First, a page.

Mental health patients commonly have inattention (e.g., GAD, PTSD, depression), and amnesia (e.g., PTSD, dissociative disorders). Therefore, it is particularly disturbing that cognitive impairments are among the adverse effects caused by BZDs (i.e., benzodiazepine-induced neurocognitive disorder). While cognitive effects can occur as part of BZD intoxication, withdrawal or delirium, they can also occur as a direct effect of BZDs [3]. Cognitive impairments are more common with high doses and/or long-term use of BZDs, but can also be caused by low doses, short-term use and even single daily doses (especially in the elderly) [3,13]. While the most common cognitive adverse effects of BZDs (sedation and drowsiness) often improve as tolerance develops, many cognitive impairments persist with continued use: Attention, concentration, learning, working memory, episodic memory, semantic memory, verbal memory, nonverbal memory, procedural memory, general intelligence, problem solving, verbal reasoning, procedural reasoning system, speed of processing, sensory processing, visuospatial abilities, motor performance and psychomotor speed [1,6,8,12,15,71,83]. In the elderly, these symptoms may be mistaken for an unrelated progressive dementia [1,3]. In fact, BZDs can cause dementia which persists after discontinuation of use [3,98]. In fact, elderly patients often attribute memory problems to age rather than BZDs and about 10% of elderly patient referred to memory clinics have cognitive impairments that are substance-induced, often due to BZDs [13]. Risk factors for BZD-induced neurocognitive disorder include older age (especially persistent use after 50 years old) [3,6,12,23], other substance use (especially alcohol), other NCDs (especially TBI), delirium (in which even very low doses of BZDs may be intoxicating), longer use and primary psychiatric disorders (especially PTSD, psychotic, depressive and bipolar disorders) [3]. For these and other reasons, BZDs are contraindicated in patients with a history of SUD, NCD, TBI and depression. Finally, some have argued that BZDs need to be discontinued prior to psychotherapy because the cognitive effects of BZDs decreased psychotherapy effectiveness, likely due to reduced ability to cognitively process and remember material presented in therapy [45]. Fortunately, several studies have demonstrated that cognition improves after discontinuing BZDs (especially working and episodic memory, visuospatial search abilities, information processing, attention and simple reaction time) [13]. While cognition usually slowly recovers after BZD discontinuation, like with alcohol, these effects can persist after an extended period of abstinence (i.e., benzodiazepine-induced persisting neurocognitive disorder, previously called benzodiazepine-induced persisting amnestic disorder) [1,3,6,12].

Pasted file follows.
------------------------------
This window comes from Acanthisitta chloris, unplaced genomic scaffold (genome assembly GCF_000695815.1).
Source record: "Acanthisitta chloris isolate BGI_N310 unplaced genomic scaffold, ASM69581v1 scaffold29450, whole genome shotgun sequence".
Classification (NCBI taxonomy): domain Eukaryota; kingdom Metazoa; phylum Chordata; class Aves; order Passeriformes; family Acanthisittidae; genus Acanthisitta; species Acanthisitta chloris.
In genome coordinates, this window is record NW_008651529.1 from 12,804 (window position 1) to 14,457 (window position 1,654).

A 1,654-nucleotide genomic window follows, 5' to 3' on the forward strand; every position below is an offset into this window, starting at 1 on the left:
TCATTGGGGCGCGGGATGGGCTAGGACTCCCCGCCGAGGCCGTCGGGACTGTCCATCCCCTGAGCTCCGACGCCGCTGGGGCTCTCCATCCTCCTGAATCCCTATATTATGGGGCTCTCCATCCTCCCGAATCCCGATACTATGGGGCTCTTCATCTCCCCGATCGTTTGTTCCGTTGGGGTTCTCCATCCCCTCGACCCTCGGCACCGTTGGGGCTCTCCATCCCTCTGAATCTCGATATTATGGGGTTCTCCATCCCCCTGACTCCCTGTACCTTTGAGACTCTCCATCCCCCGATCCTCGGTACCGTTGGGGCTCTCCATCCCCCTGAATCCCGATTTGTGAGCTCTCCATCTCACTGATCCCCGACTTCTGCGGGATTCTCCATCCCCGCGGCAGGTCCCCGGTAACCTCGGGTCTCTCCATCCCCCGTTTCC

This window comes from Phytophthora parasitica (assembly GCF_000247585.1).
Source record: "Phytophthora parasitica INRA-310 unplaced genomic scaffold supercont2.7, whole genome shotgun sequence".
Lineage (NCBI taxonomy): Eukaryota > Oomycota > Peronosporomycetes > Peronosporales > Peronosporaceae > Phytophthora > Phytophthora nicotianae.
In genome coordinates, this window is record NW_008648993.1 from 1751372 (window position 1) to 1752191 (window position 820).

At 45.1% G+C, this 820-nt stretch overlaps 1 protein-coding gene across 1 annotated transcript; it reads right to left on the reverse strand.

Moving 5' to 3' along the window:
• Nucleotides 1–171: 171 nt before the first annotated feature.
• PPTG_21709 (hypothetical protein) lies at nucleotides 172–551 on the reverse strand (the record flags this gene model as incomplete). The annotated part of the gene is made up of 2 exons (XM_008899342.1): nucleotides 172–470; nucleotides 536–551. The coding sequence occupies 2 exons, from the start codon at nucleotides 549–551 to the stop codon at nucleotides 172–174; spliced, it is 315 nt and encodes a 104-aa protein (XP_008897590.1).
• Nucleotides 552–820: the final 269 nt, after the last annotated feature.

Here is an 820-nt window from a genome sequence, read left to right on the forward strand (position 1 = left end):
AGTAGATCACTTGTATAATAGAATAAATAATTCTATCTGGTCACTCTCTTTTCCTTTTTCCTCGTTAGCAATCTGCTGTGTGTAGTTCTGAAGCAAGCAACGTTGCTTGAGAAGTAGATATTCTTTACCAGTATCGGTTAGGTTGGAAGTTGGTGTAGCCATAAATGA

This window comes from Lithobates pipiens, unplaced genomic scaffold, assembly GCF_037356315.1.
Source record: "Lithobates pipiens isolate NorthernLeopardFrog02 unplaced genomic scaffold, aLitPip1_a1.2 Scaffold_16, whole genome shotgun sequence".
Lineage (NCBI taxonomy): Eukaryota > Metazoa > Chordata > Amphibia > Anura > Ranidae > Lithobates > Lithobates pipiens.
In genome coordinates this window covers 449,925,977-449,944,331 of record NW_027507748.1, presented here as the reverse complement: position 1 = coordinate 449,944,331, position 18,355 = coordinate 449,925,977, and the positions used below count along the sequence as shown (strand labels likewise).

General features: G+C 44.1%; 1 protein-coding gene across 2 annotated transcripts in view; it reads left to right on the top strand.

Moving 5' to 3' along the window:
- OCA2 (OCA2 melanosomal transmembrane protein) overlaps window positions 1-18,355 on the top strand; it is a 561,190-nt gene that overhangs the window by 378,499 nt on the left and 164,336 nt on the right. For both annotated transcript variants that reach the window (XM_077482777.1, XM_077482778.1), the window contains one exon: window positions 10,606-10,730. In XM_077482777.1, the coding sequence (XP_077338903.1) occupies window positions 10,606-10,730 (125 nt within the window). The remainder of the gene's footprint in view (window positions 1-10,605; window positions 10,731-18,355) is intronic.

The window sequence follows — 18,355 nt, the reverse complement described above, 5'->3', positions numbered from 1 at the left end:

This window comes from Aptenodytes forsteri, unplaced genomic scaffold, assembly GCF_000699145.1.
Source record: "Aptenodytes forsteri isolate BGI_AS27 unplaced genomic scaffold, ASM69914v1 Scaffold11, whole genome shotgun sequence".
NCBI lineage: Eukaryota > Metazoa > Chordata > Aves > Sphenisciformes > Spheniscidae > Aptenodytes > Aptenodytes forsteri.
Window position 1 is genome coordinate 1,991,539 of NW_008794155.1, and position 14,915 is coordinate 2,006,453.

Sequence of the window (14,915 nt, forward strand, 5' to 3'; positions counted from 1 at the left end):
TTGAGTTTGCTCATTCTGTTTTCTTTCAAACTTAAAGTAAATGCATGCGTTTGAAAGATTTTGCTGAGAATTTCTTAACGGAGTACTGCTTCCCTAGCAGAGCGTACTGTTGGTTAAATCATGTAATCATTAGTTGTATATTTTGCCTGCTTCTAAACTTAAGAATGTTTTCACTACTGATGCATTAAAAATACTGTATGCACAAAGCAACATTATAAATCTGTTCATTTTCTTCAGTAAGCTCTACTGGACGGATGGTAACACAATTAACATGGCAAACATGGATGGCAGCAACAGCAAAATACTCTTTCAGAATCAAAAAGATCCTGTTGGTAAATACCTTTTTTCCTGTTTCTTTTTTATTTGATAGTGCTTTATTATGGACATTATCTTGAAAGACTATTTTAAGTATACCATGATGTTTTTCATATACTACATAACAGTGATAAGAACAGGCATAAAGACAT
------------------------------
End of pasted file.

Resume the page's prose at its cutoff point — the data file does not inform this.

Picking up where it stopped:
BZD use for anxiety disorders can be problematic because anxiety, panic attacks, phobias and social avoidance are among the adverse effects of BZDs. While BZDs may provide short-term relief for anxiety, there is often a paradoxical long-term worsening of anxiety. Similar concepts have been studied with nicotine (which is associated with worse anxiety with chronic use and improvement after discontinuation) [99,100] and opioids (i.e., opioid-induced hyperalgesia, in which chronic opioid use makes patients more sensitive to pain) [101,102]. Nevertheless, patients often believe these substances are helping, mistaking the temporary relief of withdrawal symptoms for improvement of baseline symptoms. It seems patients are much more adept at detecting the immediate impact of a BZD on anxiety symptoms as opposed to detecting the long-term deterioration in mood or worsening of anxiety. Potential explanations for BZD-induced anxiety disorder include: Rebound or withdrawal anxiety (i.e., after tolerance develops to the anxiolytic effects of BZDs, they no longer treat baseline anxiety but only treat discontinuation symptoms at best returning anxiety levels back to their pre-BZD baseline) [1,8]; BZDs increasing fear responses after stressful exposures likely by fear-sensitization and generalizing conditioneddefeat [60,61,103,104]; BZDs being associated with a loss of self-confidence in one’s ability to cope with stressors without medications [83]; and BZDs indirectly worsening anxiety by promoting avoidance, preventing fear extinction, inhibiting cognitive processing of past traumas and present risk assessment, and inhibiting the process of desensitizing individuals to anxiety through both therapeutic and natural exposure [7,17,23,25,27,39,58,59]. During the 1980s, many behavioral therapists and researchers began realizing that BZDs reduce the therapeutic effects of exposure. This undercut the purpose of exposure therapy: Gradually decrease anxiety through repeated exposure to anxiety-provoking stimuli. It also challenged an assumption made since the 1960s that a drug-induced low-anxiety state accompanying anxiety-provoking stimuli would lead to faster fear extinction. Several studies suggest that “patient attribution of fear reduction to the drug rather than to improvement in coping may result in a loss of gains after withdrawal of the drug” [59]. Therefore, BZDs may directly worsen avoidance and indirectly worsen anxiety by inhibiting emotional and memory processing during exposure (therapeutic or natural), decreasing learning efficiency and decreasing fear extinction. Avoidance is an important consideration because, although patients often present complaining about arousal and autonomic symptoms, it is arguably the most disabling, the most difficult to treat, and the most predictive of poor outcome. Once physical dependence develops, the affective states that are numbed with sedatives become more intense during withdrawal states causing patients to wrongly believe that the withdrawal state is their baseline and believe that they need the substance. While anxiety may be exacerbated during acute withdrawal, evidence suggests that patients have significantly less anxiety five weeks after discontinuation then they had during BZD use (when users often subjectively report being less anxious than they were prior to using), and avoidance and social functioning improve within one year of BZD discontinuation [1,8].